Presentation on theme: "The physiology of the BOLD signal"— Presentation transcript:
1The physiology of the BOLD signal Klaas Enno Stephan Laboratory for Social and Neural Systems ResearchInstitute for Empirical Research in EconomicsUniversity of ZurichFunctional Imaging Laboratory (FIL)Wellcome Trust Centre for NeuroimagingUniversity College LondonWith many thanks for slides & images to:Meike GrolTobias SommerRalf DeichmannMethods & models for fMRI data analysis in neuroeconomics November 2010
2Ultrashort introduction to MRI physics Step 1: Place an object/subject in a big magnetStep 2: Apply radio wavesStep 3: Measure emitted radio waves
3Step 1: Place subject in a big magnet Spin = rotation of a proton around some axisMovement of a positive charge → magnetic momentWhen you put any material in an MRI scanner, the protons align with the direction of the magnetic field.Images:
5Step 2: Apply radio waves When you apply radio waves (RF pulse) at the appropriate frequency (Larmor frequency), you can change the orientation of the spins as the protons absorb energy.After you turn off the RF pulse, as the protons return to their original orientations, they emit energy in the form of radio waves.Images: Ralf Deichmann
6Step 3: Measure emitted radio waves T1 = time constant of how quickly the protons realign with the magnetic fieldT2 = time constant of how quickly the protons emit energy when recovering to equilibriumfat has high signal brightCSF has low signal darkT1-WEIGHTED ANATOMICAL IMAGET2-WEIGHTED ANATOMICAL IMAGEfat has low signal darkCSF has high signal brightImages:fmri4newbies.com
7T2* weighted imagesTwo factors contribute to the decay of transverse magnetization: 1) molecular interactions → dephasing of spins 2) local inhomogeneities of the magnetic fieldThe combined time constant is called T2*.fMRI uses acquisition techniques (e.g. EPI) that are sensitive to changes in T2*.The general principle of MRI:excite spins in static field by RF pulses & detect the emitted RFuse an acquisition technique that is sensitive to local differences in T1, T2 or T2*construct a spatial image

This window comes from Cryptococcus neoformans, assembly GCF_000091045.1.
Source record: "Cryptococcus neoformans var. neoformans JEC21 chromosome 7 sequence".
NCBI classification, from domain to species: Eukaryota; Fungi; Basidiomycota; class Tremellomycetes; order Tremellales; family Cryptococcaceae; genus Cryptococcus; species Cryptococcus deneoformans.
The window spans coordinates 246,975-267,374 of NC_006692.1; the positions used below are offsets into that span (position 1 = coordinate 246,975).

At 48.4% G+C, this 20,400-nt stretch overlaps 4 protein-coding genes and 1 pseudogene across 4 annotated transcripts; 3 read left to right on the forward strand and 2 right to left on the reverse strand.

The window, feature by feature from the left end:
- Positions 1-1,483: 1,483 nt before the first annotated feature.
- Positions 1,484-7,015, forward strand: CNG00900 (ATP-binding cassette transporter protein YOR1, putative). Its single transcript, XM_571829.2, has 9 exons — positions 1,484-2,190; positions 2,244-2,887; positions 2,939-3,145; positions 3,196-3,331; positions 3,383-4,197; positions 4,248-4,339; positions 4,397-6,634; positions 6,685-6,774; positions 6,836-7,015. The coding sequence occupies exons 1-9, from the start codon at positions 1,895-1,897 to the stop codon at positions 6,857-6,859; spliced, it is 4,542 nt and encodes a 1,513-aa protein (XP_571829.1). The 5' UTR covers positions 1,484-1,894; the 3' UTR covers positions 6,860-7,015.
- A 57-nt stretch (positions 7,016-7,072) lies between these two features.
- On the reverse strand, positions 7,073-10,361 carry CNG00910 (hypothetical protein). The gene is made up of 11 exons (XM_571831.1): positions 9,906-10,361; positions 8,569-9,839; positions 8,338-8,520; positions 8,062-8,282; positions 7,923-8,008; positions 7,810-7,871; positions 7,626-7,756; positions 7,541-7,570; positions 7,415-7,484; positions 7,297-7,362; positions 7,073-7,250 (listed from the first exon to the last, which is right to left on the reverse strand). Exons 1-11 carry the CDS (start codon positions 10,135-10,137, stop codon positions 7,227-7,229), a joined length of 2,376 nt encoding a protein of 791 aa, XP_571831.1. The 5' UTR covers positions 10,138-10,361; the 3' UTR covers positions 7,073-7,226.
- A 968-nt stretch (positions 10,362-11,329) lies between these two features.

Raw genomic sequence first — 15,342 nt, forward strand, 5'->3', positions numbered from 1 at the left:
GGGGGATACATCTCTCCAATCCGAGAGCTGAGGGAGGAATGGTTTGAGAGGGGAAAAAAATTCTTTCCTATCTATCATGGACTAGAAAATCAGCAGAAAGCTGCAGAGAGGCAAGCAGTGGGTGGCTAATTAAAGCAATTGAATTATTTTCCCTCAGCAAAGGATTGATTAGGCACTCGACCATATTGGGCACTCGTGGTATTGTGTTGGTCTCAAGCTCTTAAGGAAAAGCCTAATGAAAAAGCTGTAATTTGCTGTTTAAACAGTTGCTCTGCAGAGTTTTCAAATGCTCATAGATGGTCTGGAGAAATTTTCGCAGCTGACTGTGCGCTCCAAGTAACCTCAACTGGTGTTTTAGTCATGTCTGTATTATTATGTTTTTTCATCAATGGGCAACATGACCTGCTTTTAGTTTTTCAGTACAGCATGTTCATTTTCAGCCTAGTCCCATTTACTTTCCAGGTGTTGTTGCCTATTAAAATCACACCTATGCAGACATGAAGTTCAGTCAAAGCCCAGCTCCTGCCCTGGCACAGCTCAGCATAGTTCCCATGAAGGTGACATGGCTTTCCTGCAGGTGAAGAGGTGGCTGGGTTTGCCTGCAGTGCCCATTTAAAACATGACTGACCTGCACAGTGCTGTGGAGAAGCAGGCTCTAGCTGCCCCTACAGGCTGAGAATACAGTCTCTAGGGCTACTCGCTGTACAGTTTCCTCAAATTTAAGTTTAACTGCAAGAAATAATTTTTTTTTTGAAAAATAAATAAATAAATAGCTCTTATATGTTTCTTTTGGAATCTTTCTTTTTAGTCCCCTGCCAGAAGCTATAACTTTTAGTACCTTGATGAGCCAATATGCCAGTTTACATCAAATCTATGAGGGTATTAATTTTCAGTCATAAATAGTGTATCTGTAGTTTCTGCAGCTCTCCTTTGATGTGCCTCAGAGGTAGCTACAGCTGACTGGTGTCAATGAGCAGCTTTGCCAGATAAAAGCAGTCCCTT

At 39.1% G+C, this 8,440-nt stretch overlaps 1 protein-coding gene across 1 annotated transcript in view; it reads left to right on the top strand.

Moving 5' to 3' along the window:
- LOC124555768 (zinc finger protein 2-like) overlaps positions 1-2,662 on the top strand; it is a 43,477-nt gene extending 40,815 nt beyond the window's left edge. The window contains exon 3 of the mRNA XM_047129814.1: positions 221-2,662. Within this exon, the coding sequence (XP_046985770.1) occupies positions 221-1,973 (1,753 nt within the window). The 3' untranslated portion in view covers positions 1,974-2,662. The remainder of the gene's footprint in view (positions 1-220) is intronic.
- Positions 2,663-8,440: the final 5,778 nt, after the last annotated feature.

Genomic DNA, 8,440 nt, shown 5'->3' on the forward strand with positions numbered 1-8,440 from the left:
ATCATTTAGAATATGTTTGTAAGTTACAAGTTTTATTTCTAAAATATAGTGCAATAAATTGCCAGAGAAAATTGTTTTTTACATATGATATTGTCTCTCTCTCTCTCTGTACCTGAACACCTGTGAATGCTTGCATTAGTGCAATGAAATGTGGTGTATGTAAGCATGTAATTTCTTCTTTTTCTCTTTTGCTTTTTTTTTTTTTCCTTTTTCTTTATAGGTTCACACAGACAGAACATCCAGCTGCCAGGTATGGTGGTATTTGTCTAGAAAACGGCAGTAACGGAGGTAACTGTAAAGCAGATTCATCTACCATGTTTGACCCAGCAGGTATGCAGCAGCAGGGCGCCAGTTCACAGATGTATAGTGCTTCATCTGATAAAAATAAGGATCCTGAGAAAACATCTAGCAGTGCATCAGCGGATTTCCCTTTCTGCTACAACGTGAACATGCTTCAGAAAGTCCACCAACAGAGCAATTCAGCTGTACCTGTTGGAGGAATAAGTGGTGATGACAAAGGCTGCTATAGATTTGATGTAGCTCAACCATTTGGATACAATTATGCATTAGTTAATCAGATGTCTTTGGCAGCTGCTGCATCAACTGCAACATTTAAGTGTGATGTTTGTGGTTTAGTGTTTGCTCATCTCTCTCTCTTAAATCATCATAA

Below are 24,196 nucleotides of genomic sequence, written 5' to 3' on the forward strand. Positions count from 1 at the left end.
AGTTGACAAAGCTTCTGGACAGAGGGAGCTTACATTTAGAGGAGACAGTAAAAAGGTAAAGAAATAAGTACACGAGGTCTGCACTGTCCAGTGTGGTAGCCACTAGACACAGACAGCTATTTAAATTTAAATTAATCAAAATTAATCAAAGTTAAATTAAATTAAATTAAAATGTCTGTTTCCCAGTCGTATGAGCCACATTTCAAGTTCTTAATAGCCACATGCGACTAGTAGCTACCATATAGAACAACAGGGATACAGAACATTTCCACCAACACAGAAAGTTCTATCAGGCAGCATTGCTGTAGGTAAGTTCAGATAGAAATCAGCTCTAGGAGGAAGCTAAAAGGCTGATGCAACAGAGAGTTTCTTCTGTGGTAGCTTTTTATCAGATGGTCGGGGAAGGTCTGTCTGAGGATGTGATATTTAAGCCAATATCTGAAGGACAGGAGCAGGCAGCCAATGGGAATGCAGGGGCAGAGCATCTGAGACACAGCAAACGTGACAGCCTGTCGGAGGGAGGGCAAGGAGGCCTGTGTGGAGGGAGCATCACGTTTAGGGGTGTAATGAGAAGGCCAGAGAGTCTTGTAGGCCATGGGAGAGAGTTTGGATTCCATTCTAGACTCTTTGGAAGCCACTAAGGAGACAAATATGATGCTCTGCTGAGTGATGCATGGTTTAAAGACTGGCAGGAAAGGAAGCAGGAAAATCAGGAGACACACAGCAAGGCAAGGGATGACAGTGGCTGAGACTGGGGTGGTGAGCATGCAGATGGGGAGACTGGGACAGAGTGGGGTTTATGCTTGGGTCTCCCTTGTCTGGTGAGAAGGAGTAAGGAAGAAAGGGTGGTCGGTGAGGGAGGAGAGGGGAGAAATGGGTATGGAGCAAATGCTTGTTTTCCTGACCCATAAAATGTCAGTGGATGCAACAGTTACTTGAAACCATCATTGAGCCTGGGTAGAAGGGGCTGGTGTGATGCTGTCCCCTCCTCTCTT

8But what is it that makes T2* weighted images “functional”? Functional MRI (fMRI)Uses echo planar imaging (EPI) for fast acquisition of T2*-weighted images.Spatial resolution:1.5-3 mm (standard 3 T scanner)< 200 μm (high-field systems)Sampling speed:1 slice: msProblems:distortion and signal dropouts in certain regionssensitive to head motion of subjects during scanningRequires spatial pre-processing and statistical analysis.EPI(T2*)dropoutT1But what is it that makes T2* weighted images “functional”?
9The BOLD contrast BOLD (Blood Oxygenation Level Dependent) contrast = measures inhomogeneities in the magnetic field due to changes in the level of O2 in the bloodOxygenated hemoglobine:Diamagnetic (non-magnetic) No signal loss…B0Deoxygenated hemoglobine:Paramagnetic (magnetic) signal loss !Images: Huettel, Song & McCarthy 2004, Functional Magnetic Resonance Imaging
10neurovascular coupling The BOLD contrastdeoxy-Hb/oxy-Hb rCBF ??neurovascular couplingneuronal metabolism synaptic activity D’Esposito et al. 2003Due to an over-compensatory increase of rCBF, increased neural activity decreases the relative amount of deoxy-Hb higher T2* signal intensity
12The temporal properties of the BOLD signal sometimes shows initial undershootpeaks after 4-6 secsback to baseline after approx. 30 secscan vary between regions and subjectsBriefStimulusUndershootInitialPeak
13BOLD signal is a nonlinear function of rCBF stimulus functionsutneural stateequationhemodynamicstateequationsBalloon modelBOLD signal change equationBOLD signal is a nonlinear function of rCBFStephan et al. 2007, NeuroImage
14Three important questions Is the BOLD signal more strongly related to neuronal action potentials or to local field potentials (LFP)?Does the BOLD signal reflect energy demands or synaptic activity?What does a negative BOLD signal mean?
15Neurophysiological basis of the BOLD signal: soma or synapse?
16BOLD & action potentials Red curve: “average firing rate in monkey V1, as a function of contrast, estimated from a largedatabase of microelectroderecordings (333 neurons).”Heeger et al. 2000, Nat. Neurosci.Rees et al. 2000, Nat. Neurosci.In early experiments comparing human BOLD signals and monkey electrophysiological data, BOLD signals were found to be correlated with action potentials.